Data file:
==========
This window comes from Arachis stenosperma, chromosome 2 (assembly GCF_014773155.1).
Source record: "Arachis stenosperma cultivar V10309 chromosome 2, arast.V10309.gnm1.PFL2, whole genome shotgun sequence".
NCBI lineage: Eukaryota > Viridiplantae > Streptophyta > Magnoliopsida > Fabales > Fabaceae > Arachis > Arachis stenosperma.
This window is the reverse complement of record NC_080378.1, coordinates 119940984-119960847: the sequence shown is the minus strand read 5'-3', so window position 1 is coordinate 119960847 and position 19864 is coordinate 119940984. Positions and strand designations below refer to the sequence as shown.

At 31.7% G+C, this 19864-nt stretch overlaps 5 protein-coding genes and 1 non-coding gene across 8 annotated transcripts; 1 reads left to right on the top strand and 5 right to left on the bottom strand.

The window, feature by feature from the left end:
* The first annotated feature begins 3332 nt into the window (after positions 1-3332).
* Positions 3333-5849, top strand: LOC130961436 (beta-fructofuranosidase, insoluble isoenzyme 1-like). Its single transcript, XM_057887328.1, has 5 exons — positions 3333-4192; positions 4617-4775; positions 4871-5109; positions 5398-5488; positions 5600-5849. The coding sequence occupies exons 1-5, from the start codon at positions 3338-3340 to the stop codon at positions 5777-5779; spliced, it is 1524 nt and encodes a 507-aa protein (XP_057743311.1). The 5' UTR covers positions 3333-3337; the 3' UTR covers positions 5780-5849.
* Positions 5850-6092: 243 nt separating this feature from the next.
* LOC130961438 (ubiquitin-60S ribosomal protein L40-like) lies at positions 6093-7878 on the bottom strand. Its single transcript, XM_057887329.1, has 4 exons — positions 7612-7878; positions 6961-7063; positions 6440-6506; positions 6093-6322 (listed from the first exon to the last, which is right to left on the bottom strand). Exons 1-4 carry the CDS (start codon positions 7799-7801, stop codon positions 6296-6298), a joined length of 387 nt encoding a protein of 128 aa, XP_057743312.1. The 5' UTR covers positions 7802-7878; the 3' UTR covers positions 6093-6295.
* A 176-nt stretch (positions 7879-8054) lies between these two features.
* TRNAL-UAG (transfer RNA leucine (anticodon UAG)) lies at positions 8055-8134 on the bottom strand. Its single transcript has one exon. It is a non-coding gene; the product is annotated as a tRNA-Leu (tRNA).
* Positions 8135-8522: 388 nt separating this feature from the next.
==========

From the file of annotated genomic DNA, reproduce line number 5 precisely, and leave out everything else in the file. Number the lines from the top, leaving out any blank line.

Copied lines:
At 31.7% G+C, this 19864-nt stretch overlaps 5 protein-coding genes and 1 non-coding gene across 8 annotated transcripts; 1 reads left to right on the top strand and 5 right to left on the bottom strand.